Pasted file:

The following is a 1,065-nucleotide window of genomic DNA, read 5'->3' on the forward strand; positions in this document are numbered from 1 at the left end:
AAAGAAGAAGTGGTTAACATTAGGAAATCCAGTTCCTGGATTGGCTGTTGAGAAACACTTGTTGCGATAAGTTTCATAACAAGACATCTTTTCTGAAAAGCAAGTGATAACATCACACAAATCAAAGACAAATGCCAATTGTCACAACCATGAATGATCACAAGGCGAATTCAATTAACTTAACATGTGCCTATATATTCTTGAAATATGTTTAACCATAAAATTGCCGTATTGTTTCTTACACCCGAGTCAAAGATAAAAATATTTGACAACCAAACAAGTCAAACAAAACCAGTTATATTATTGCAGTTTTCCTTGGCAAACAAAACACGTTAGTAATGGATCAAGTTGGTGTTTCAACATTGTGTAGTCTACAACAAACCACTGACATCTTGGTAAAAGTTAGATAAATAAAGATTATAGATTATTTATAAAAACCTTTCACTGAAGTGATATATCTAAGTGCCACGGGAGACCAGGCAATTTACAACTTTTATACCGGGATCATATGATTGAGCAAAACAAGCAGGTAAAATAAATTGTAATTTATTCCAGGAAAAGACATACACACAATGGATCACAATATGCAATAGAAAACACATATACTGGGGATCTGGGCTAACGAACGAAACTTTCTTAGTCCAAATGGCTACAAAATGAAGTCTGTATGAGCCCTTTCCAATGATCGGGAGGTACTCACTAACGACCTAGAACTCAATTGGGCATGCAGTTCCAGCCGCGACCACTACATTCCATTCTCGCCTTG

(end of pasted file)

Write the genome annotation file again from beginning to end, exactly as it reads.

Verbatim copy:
The following is a 1,065-nucleotide window of genomic DNA, read 5'->3' on the forward strand; positions in this document are numbered from 1 at the left end:
AAAGAAGAAGTGGTTAACATTAGGAAATCCAGTTCCTGGATTGGCTGTTGAGAAACACTTGTTGCGATAAGTTTCATAACAAGACATCTTTTCTGAAAAGCAAGTGATAACATCACACAAATCAAAGACAAATGCCAATTGTCACAACCATGAATGATCACAAGGCGAATTCAATTAACTTAACATGTGCCTATATATTCTTGAAATATGTTTAACCATAAAATTGCCGTATTGTTTCTTACACCCGAGTCAAAGATAAAAATATTTGACAACCAAACAAGTCAAACAAAACCAGTTATATTATTGCAGTTTTCCTTGGCAAACAAAACACGTTAGTAATGGATCAAGTTGGTGTTTCAACATTGTGTAGTCTACAACAAACCACTGACATCTTGGTAAAAGTTAGATAAATAAAGATTATAGATTATTTATAAAAACCTTTCACTGAAGTGATATATCTAAGTGCCACGGGAGACCAGGCAATTTACAACTTTTATACCGGGATCATATGATTGAGCAAAACAAGCAGGTAAAATAAATTGTAATTTATTCCAGGAAAAGACATACACACAATGGATCACAATATGCAATAGAAAACACATATACTGGGGATCTGGGCTAACGAACGAAACTTTCTTAGTCCAAATGGCTACAAAATGAAGTCTGTATGAGCCCTTTCCAATGATCGGGAGGTACTCACTAACGACCTAGAACTCAATTGGGCATGCAGTTCCAGCCGCGACCACTACATTCCATTCTCGCCTTG